Skid Row development brings needed housing, jobs to area

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Residential and commercial construction jobs are hard to come by these days. But the New Genesis Apartments project will keep plumbers, electricians and welders busy for the next year.

Artist renderings of the New Genesis Apartments show a couple of towers, big windows and lots of shade trees.

Right now, deep valleys and tall mountains of loose gravel dot the site. Three heavy machines are excavating and Jack Murray operates each one. He says that these days, crews consist of somebody like him and a handful of workers with shovels.

“It’s, it’s tough. I feel for a lot of other people,” Murray says.

Murray makes about $40 an hour. He says that even if he holds on to steady work through the holidays, it’ll be a tough year.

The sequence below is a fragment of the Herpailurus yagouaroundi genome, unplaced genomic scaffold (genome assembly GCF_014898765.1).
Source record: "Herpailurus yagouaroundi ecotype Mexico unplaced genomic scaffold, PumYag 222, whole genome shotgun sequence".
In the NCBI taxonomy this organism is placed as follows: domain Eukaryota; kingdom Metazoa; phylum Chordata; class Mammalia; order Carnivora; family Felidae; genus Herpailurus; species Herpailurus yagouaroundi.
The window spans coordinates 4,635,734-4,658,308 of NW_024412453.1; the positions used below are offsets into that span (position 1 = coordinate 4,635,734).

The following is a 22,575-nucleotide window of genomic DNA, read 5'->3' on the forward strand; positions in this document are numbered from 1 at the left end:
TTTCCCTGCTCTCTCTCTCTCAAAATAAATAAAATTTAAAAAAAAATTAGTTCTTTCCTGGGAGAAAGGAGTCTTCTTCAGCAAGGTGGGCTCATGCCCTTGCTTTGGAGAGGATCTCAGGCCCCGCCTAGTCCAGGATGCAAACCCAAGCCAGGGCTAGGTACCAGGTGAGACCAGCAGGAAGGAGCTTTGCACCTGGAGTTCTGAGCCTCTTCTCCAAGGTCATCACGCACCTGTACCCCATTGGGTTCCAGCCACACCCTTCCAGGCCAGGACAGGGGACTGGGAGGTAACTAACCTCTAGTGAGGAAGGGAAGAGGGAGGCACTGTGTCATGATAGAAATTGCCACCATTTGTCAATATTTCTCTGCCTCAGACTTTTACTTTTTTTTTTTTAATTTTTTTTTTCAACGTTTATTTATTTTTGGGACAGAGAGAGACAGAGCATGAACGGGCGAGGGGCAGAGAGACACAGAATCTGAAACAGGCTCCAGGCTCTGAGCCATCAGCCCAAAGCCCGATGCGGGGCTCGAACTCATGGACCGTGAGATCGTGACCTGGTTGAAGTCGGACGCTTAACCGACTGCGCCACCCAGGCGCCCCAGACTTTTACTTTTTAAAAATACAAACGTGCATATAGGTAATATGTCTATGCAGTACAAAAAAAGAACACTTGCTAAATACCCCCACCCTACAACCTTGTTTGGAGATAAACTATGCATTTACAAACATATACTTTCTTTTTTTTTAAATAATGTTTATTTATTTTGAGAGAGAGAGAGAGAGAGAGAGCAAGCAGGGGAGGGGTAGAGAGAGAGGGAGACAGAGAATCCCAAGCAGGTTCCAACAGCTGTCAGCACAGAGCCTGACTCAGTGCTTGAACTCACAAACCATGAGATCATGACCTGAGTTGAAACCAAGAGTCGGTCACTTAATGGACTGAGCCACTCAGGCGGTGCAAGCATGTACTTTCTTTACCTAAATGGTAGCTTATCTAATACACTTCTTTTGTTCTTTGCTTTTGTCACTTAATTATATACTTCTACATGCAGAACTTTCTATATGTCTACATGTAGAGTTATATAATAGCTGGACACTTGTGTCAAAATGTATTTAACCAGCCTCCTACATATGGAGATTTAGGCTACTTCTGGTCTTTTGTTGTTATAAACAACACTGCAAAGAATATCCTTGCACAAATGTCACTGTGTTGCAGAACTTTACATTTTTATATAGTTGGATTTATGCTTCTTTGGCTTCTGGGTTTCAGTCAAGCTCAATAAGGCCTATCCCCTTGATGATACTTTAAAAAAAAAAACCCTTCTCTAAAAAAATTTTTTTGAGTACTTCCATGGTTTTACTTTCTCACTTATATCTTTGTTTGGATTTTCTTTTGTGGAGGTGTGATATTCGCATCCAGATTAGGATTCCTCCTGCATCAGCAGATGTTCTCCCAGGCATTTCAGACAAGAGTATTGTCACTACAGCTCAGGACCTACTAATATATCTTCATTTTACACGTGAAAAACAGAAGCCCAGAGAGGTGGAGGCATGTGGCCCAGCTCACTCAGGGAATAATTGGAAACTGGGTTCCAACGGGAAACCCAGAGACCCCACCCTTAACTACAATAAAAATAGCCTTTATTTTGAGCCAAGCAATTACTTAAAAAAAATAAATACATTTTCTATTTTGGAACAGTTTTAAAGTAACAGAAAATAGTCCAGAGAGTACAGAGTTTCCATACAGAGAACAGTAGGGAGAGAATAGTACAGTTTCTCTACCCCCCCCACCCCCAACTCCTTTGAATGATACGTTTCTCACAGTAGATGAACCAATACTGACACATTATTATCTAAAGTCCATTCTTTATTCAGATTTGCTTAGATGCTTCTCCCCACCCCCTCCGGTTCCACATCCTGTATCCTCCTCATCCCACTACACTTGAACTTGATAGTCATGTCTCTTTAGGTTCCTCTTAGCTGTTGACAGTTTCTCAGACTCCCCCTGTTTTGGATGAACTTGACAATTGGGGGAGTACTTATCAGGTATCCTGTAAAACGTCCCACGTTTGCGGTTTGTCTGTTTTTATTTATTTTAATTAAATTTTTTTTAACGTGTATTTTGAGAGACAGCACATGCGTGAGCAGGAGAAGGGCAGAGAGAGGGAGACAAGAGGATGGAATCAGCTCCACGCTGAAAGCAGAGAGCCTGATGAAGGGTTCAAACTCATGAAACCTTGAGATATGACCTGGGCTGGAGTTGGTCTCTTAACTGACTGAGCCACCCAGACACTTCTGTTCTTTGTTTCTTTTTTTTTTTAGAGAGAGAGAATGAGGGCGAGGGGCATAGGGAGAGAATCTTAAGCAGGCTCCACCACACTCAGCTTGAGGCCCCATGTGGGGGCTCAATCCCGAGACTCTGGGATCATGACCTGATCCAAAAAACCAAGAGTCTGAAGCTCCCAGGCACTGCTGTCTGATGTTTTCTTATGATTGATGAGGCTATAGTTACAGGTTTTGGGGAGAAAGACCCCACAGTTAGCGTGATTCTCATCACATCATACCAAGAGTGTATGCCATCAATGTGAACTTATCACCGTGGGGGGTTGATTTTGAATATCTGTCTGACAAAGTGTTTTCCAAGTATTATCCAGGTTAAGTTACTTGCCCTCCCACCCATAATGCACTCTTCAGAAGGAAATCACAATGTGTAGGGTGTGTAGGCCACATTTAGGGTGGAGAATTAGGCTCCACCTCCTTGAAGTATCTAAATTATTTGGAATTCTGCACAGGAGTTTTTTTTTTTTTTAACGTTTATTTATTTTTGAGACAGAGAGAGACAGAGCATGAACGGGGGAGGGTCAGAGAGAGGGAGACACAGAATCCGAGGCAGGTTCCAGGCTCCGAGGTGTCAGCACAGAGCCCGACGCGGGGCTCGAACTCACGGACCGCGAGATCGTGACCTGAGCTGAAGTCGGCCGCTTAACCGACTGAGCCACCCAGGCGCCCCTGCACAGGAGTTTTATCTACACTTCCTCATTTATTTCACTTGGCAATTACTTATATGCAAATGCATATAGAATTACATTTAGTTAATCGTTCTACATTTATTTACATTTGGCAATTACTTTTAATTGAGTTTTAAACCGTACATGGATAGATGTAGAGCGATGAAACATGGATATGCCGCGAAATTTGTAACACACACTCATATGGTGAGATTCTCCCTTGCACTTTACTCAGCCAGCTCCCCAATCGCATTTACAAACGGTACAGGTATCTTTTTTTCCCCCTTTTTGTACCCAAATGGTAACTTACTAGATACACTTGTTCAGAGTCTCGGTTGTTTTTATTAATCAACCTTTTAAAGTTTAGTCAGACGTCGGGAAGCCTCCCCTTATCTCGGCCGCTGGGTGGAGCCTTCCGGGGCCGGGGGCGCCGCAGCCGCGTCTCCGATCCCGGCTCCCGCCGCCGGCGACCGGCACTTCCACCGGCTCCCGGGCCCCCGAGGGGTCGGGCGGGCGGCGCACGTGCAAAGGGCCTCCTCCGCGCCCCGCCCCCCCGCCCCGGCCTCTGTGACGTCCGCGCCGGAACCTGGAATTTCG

“I’ll have a below-average year by about 10-20 percent. But in the big picture, that’s about 90 percent better than most people in my industry are doing.”

L.A. Mayor Antonio Villaraigosa says the New Genesis Apartments will generate 200 construction jobs and hundreds of other jobs once it opens.

“It’s about thinking creatively to fulfill our need for about affordable housing and good paying jobs,” Villaraigosa says.

Federal Housing and Urban Development Secretary Shaun Donovan credits the Skid Row Trust with having the vision to break ground - and for inspiring a national movement to end homelessness.

“You have helped us to bring down chronic homelessness by a third over the last four years across this country. You now have a president and an administration that is committed to finishing that job.”

Donovan says the Recovery Act created a $1 billion homeless-prevention program. It’s kept more than 500 million Americans — including a thousand Southland families — off the streets.

A public-private partnership — and about $10 million in federal stimulus money — paid for the New Genesis Apartments. L.A. has the largest homeless population in the country.

City officials hope this project will help some people stabilize their lives and save the city money on emergency care and policing.

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